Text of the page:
Description: Prediction and modeling of localized flow processes in macropores is of crucial importance for sustaining both soil and water quality. However, currently there are no reliable means to predict preferential flow due to its inherently large spatial variability. The aim of this study was to investigate the predictive performance of previously developed empirical models for both water and air flow and to explore the potential applicability of X-ray computed tomography (CT)-derived macropore network characteristics. For this purpose, 65 cylindrical soil columns (6#xE2;#x80;#xAF;cm diameter and 3.5#xE2;#x80;#xAF;cm height) were extracted from the topsoil (5#xE2;#x80;#xAF;cm to 8.5#xE2;#x80;#xAF;cm depth) in a 15#xE2;#x80;#xAF;m#xE2;#x80;#xAF;#xE2;#x80;#x89;#xC3;#x97;#xE2;#x80;#x89;#xE2;#x80;#xAF;15#xE2;#x80;#xAF;m grid from an agricultural field located in Silstrup, Denmark. All soil columns were scanned with an industrial X-ray CT scanner (129#xE2;#x80;#xAF;#xC2;#xB5;m resolution) and later employed for measurement of saturated hydraulic conductivity, air permeability at -30 and -100#xE2;#x80;#xAF;cm matric potential, and gas diffusivity at -30 and -100#xE2;#x80;#xAF;cm matric potential. Distribution maps for saturated hydraulic conductivity, air permeability, and gas diffusivity reflected no autocorrelation irrespective of soil texture and organic matter content. Existing empirical predictive models for saturated hydraulic conductivity and air permeability showed poor performance, as they were not able to realistically capture macropore flow. The tested empirical model for gas diffusivity predicted measurements at -100#xE2;#x80;#xAF;cm matric potential reasonably well, but failed at -30#xE2;#x80;#xAF;cm matric potential, particularly for soil columns with biopore-dominated flow. X-ray CT-derived macroporosity matched the measured air-filled porosity at -30#xE2;#x80;#xAF;cm matric potential well. Many of the CT-derived macropore network characteristics were strongly interrelated. Most of the macropore network characteristics were also significantly correlated with saturated hydraulic conductivity, air permeability, and gas diffusivity. The predictive Ahuja et al.#xC2;#xA0;(1984) model for saturated hydraulic conductivity, air permeability, and gas diffusivity performed reasonably well when parameterized with novel, X-ray CT-derived parameters such as effective percolating macroporosity for biopore-dominated flow and total macroporosity for matrix-dominated flow. The obtained results further indicate that it is crucially important to discern between matrix-dominated and biopore-dominated flow for accurate prediction of macropore flow from X-ray CT-derived macropore network characteristics.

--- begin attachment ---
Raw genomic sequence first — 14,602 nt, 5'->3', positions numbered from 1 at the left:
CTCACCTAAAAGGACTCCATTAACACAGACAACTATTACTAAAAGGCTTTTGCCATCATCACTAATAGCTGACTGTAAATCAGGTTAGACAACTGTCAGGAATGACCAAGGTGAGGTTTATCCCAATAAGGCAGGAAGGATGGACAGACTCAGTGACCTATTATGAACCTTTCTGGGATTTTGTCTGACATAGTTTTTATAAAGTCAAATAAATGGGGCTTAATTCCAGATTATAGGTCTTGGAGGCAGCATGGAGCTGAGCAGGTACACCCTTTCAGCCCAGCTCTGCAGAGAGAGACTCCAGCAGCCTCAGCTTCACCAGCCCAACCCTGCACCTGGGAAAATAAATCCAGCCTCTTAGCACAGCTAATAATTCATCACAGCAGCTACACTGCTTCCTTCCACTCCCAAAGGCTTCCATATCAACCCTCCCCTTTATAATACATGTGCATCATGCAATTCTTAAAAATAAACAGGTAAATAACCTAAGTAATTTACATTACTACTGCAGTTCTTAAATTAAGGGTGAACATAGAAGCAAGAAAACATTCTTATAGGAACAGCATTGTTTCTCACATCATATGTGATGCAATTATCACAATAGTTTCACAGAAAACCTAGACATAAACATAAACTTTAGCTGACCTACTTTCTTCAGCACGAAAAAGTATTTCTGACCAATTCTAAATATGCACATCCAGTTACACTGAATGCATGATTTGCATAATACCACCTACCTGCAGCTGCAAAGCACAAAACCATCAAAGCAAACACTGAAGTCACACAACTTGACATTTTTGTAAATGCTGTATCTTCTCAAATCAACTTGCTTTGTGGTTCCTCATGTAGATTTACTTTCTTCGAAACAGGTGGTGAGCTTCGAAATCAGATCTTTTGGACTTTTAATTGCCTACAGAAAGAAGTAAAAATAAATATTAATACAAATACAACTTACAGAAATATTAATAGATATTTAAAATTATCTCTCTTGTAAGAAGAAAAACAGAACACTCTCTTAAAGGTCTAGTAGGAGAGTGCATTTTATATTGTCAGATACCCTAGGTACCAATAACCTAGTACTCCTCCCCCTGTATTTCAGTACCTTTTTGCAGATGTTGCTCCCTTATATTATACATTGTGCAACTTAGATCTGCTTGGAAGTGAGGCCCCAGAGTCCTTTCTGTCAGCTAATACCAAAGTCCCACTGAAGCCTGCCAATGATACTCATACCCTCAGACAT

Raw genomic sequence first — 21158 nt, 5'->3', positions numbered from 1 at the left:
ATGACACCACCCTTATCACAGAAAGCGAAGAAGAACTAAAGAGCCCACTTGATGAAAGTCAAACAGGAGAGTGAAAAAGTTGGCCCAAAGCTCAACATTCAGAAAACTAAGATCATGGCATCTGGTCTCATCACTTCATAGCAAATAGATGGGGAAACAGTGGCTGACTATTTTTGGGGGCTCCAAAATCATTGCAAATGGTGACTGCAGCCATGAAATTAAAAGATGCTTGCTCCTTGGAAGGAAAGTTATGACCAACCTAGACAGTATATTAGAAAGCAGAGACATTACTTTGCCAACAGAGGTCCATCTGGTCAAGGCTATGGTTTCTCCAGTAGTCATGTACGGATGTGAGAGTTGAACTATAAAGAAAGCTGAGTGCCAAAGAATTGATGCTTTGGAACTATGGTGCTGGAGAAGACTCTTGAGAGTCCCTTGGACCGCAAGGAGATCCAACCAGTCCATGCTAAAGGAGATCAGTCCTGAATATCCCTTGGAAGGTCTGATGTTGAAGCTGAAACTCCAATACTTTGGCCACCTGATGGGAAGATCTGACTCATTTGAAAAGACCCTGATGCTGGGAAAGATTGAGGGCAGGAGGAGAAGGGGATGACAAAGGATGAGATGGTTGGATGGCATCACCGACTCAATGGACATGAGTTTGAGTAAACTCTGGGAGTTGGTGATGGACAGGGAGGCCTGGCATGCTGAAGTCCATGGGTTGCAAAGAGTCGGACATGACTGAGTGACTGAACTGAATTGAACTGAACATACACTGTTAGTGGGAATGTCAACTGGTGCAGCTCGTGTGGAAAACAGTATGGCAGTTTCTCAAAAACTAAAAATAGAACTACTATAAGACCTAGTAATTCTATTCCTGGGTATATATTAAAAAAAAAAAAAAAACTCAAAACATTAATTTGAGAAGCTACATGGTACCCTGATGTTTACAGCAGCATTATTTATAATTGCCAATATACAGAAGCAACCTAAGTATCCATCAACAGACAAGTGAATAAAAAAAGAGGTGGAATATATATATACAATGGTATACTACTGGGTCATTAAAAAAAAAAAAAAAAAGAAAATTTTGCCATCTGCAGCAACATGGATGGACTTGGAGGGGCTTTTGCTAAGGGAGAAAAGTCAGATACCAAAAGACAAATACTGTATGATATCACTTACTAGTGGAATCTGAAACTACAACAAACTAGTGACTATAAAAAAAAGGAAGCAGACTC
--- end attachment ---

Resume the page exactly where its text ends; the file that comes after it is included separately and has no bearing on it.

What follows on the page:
Keywords: Hydrogeology – Analysis ; Permeability – Analysis ; Porosity – Analysis ; Cat Scans – Analysis
    ISSN: 1027-5606
    E-ISSN: 16077938
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  • 4
    Language: English
    In: Vadose Zone Journal, 01 April 2018, Vol.17(1)
    Description: The soil water retention curve (SWRC) is essential for the modeling of water flow and chemical transport in the vadose zone. The Campbell function and its (pore-size distribution index) parameter fitted to measured data is a simple method to quantify retention under relatively moist conditions. Measuring soil water retention is time consuming, and a method to accurately predict the Campbell relation from either typically available soil parameters such as bulk density, clay-size fraction, and organic matter content (soil fines) or from visible–near-infrared (vis–NIR) spectroscopy may provide a fast and inexpensive alternative. However, the traditional Campbell model has a reference point at saturated water content, and this soil-structure-dependent water content will typically be poorly related to basic texture properties and thus be poorly predicted from vis–NIR spectra. In this study, we anchor the Campbell model at the water content at −1000 cm HO matric potential [log(1000)= pF 3]. Agricultural soil samples with a wide textural range from across Denmark were used. Soil water retention was measured at a number of matric potentials between pF 1 and 3. The soil water content at pF 3 and Campbell were both well predicted using either a soil-fines-based pedotransfer function or vis–NIR spectroscopy. The resulting Campbell function anchored at pF 3 compared closely to measured water retention data for a majority of soils. The ability of the two methods to also predict field average SWRC was evaluated for three fields. Field average, predicted SWRC compared well with field average measured data, with vis–NIR overall performing better.